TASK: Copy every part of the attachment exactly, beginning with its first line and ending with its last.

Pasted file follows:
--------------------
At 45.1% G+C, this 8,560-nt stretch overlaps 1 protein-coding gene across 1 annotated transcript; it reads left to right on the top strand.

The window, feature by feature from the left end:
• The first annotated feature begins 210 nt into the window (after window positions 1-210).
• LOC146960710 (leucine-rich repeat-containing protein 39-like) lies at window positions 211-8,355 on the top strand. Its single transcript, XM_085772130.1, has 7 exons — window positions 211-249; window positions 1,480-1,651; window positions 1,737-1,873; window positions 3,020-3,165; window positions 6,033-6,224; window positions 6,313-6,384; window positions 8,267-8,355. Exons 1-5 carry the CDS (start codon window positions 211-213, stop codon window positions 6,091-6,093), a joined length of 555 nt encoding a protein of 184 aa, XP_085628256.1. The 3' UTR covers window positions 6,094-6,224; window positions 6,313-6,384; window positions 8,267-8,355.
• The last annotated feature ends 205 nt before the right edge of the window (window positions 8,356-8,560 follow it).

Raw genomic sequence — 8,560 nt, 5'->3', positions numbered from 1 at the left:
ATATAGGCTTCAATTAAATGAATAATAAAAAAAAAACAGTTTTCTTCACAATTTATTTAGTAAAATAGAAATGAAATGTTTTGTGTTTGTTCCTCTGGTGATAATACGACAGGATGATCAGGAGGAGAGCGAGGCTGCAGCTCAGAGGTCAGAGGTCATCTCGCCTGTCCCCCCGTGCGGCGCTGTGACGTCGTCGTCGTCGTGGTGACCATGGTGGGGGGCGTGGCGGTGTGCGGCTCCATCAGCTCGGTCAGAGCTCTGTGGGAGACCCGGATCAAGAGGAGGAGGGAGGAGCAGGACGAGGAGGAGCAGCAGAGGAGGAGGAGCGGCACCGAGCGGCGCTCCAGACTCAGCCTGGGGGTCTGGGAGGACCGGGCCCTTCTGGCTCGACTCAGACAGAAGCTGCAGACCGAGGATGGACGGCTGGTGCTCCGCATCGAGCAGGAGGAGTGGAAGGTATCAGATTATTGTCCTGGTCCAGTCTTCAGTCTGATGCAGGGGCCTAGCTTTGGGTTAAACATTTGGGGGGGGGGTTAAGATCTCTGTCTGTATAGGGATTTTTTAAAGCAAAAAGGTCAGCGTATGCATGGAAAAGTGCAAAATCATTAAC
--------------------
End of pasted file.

At 45.1% G+C, this 8,560-nt stretch overlaps 1 protein-coding gene across 1 annotated transcript; it reads left to right on the top strand.

The window, feature by feature from the left end:
• The first annotated feature begins 210 nt into the window (after window positions 1-210).
• LOC146960710 (leucine-rich repeat-containing protein 39-like) lies at window positions 211-8,355 on the top strand. Its single transcript, XM_085772130.1, has 7 exons — window positions 211-249; window positions 1,480-1,651; window positions 1,737-1,873; window positions 3,020-3,165; window positions 6,033-6,224; window positions 6,313-6,384; window positions 8,267-8,355. Exons 1-5 carry the CDS (start codon window positions 211-213, stop codon window positions 6,091-6,093), a joined length of 555 nt encoding a protein of 184 aa, XP_085628256.1. The 3' UTR covers window positions 6,094-6,224; window positions 6,313-6,384; window positions 8,267-8,355.
• The last annotated feature ends 205 nt before the right edge of the window (window positions 8,356-8,560 follow it).

Raw genomic sequence — 8,560 nt, 5'->3', positions numbered from 1 at the left:
ATATAGGCTTCAATTAAATGAATAATAAAAAAAAAACAGTTTTCTTCACAATTTATTTAGTAAAATAGAAATGAAATGTTTTGTGTTTGTTCCTCTGGTGATAATACGACAGGATGATCAGGAGGAGAGCGAGGCTGCAGCTCAGAGGTCAGAGGTCATCTCGCCTGTCCCCCCGTGCGGCGCTGTGACGTCGTCGTCGTCGTGGTGACCATGGTGGGGGGCGTGGCGGTGTGCGGCTCCATCAGCTCGGTCAGAGCTCTGTGGGAGACCCGGATCAAGAGGAGGAGGGAGGAGCAGGACGAGGAGGAGCAGCAGAGGAGGAGGAGCGGCACCGAGCGGCGCTCCAGACTCAGCCTGGGGGTCTGGGAGGACCGGGCCCTTCTGGCTCGACTCAGACAGAAGCTGCAGACCGAGGATGGACGGCTGGTGCTCCGCATCGAGCAGGAGGAGTGGAAGGTATCAGATTATTGTCCTGGTCCAGTCTTCAGTCTGATGCAGGGGCCTAGCTTTGGGTTAAACATTTGGGGGGGGGGTTAAGATCTCTGTCTGTATAGGGATTTTTTAAAGCAAAAAGGTCAGCGTATGCATGGAAAAGTGCAAAATCATTAAC